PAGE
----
The mining company sloughed off the image of the greedy invader hungry for the resource-rich New World and instead borrowed the holistic worldview of Native tribes.

The mine leavened its corporate image with an homage to Chief Seattle.

“We too come before you…as stewards of the earth,” a spokesman promised the crowd at a public hearing on the mine’s construction.

“We will march through history arm-in-arm with Chief Seattle, Gandhi, Rachel Carson and Martin Luther King.”

The company —named the Flambeau Copper Mine yet often called the Ladysmith mine—took control of the narrative, and shunned the Native tribes whose traditional lands would house the mine.

The company disparaged the concerns of water pollution and degradation of the nearby forests brought by local tribes, who were framed as “stuck in the stone age.”

The slogan Partners in Progress served as the brand for the mine, and buttons and bumper-stickers were distributed free of charge to residents.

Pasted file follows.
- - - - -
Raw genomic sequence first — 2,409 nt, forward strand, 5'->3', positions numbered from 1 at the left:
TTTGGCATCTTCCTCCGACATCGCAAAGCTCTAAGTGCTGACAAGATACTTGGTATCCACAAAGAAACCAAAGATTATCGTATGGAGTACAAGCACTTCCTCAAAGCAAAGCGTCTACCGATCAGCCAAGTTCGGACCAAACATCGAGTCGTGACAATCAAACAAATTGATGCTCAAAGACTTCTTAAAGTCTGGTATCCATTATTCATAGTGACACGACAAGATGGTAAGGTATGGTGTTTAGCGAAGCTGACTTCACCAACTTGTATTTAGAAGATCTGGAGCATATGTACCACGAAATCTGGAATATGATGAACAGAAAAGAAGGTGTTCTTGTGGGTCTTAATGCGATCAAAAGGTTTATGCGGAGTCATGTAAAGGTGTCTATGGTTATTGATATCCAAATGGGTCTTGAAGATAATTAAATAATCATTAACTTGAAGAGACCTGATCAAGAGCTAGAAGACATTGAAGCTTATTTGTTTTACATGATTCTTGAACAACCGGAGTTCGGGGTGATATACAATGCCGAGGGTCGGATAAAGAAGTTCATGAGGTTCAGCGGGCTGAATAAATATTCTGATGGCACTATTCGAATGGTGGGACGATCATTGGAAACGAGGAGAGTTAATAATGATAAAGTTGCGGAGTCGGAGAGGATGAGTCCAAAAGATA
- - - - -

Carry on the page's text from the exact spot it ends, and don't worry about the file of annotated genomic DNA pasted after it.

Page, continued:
The mining company wooed citizens of Ladysmith with goodies and gifts: buying a brand-new firetruck and sending homemade cakes to local soldiers fighting in the Middle East.

They even created a tabloid called the Flambeau News that was inserted in the local newspaper.

The tabloid featured a Good Neighbor spotlight, letters from Gulf War soldiers, and—naturally—updates on the mine.

Like so many settlers before them, the mining company not only tried to silence the Native people who opposed the mine—they poached a Native narrative of environmentalism to reframe the story.

While replacing Columbus Day with Indigenous Peoples Day offers no provision that folks will attend to racist demons and shellacked narratives, it does offer an opportunity to reflect on past and current disparagement of Native American peoples.

As my Eeko (grandmother) said, who survived tuberculosis, alcoholism and the Osage murders, “we are still here.”

Lead image: The North Platte semi-weekly tribune. (North Platte, Neb.), 25 Feb. 1916. Chronicling America: Historic American Newspapers. Lib. of Congress.

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Osage NationCynthia is a Professor of Communications at Portland State University in Portland, Oregon, specializing in Native Americans in the media, science and communications. She writes and lectures...